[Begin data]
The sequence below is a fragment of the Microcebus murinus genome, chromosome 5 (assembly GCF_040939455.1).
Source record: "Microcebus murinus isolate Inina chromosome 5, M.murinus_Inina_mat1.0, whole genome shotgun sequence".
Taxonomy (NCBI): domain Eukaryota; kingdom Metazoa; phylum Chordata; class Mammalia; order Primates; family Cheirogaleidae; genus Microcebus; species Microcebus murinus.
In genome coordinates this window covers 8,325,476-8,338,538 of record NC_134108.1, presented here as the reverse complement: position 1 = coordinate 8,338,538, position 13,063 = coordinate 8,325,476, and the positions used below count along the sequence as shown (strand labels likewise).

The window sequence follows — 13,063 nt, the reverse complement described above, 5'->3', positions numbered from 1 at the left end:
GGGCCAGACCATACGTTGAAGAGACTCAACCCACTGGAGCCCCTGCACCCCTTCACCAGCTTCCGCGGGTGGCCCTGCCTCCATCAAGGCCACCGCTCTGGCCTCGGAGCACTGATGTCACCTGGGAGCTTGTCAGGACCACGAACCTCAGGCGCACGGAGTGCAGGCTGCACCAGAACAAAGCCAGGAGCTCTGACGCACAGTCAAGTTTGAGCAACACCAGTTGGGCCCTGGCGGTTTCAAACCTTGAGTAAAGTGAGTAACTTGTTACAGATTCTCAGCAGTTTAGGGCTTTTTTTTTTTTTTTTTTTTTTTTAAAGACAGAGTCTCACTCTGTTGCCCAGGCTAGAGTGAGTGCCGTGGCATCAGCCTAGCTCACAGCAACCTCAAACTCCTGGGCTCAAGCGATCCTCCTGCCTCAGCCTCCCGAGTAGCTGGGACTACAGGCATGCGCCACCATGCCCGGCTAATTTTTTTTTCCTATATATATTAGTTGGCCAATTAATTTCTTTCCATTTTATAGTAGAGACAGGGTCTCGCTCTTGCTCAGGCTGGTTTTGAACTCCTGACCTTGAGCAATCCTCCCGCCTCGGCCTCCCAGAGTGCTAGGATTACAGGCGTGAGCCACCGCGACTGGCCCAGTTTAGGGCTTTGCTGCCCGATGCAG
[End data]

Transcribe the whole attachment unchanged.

The sequence below is a fragment of the Microcebus murinus genome, chromosome 5 (assembly GCF_040939455.1).
Source record: "Microcebus murinus isolate Inina chromosome 5, M.murinus_Inina_mat1.0, whole genome shotgun sequence".
Taxonomy (NCBI): domain Eukaryota; kingdom Metazoa; phylum Chordata; class Mammalia; order Primates; family Cheirogaleidae; genus Microcebus; species Microcebus murinus.
In genome coordinates this window covers 8,325,476-8,338,538 of record NC_134108.1, presented here as the reverse complement: position 1 = coordinate 8,338,538, position 13,063 = coordinate 8,325,476, and the positions used below count along the sequence as shown (strand labels likewise).

The window sequence follows — 13,063 nt, the reverse complement described above, 5'->3', positions numbered from 1 at the left end:
GGGCCAGACCATACGTTGAAGAGACTCAACCCACTGGAGCCCCTGCACCCCTTCACCAGCTTCCGCGGGTGGCCCTGCCTCCATCAAGGCCACCGCTCTGGCCTCGGAGCACTGATGTCACCTGGGAGCTTGTCAGGACCACGAACCTCAGGCGCACGGAGTGCAGGCTGCACCAGAACAAAGCCAGGAGCTCTGACGCACAGTCAAGTTTGAGCAACACCAGTTGGGCCCTGGCGGTTTCAAACCTTGAGTAAAGTGAGTAACTTGTTACAGATTCTCAGCAGTTTAGGGCTTTTTTTTTTTTTTTTTTTTTTTTAAAGACAGAGTCTCACTCTGTTGCCCAGGCTAGAGTGAGTGCCGTGGCATCAGCCTAGCTCACAGCAACCTCAAACTCCTGGGCTCAAGCGATCCTCCTGCCTCAGCCTCCCGAGTAGCTGGGACTACAGGCATGCGCCACCATGCCCGGCTAATTTTTTTTTCCTATATATATTAGTTGGCCAATTAATTTCTTTCCATTTTATAGTAGAGACAGGGTCTCGCTCTTGCTCAGGCTGGTTTTGAACTCCTGACCTTGAGCAATCCTCCCGCCTCGGCCTCCCAGAGTGCTAGGATTACAGGCGTGAGCCACCGCGACTGGCCCAGTTTAGGGCTTTGCTGCCCGATGCAG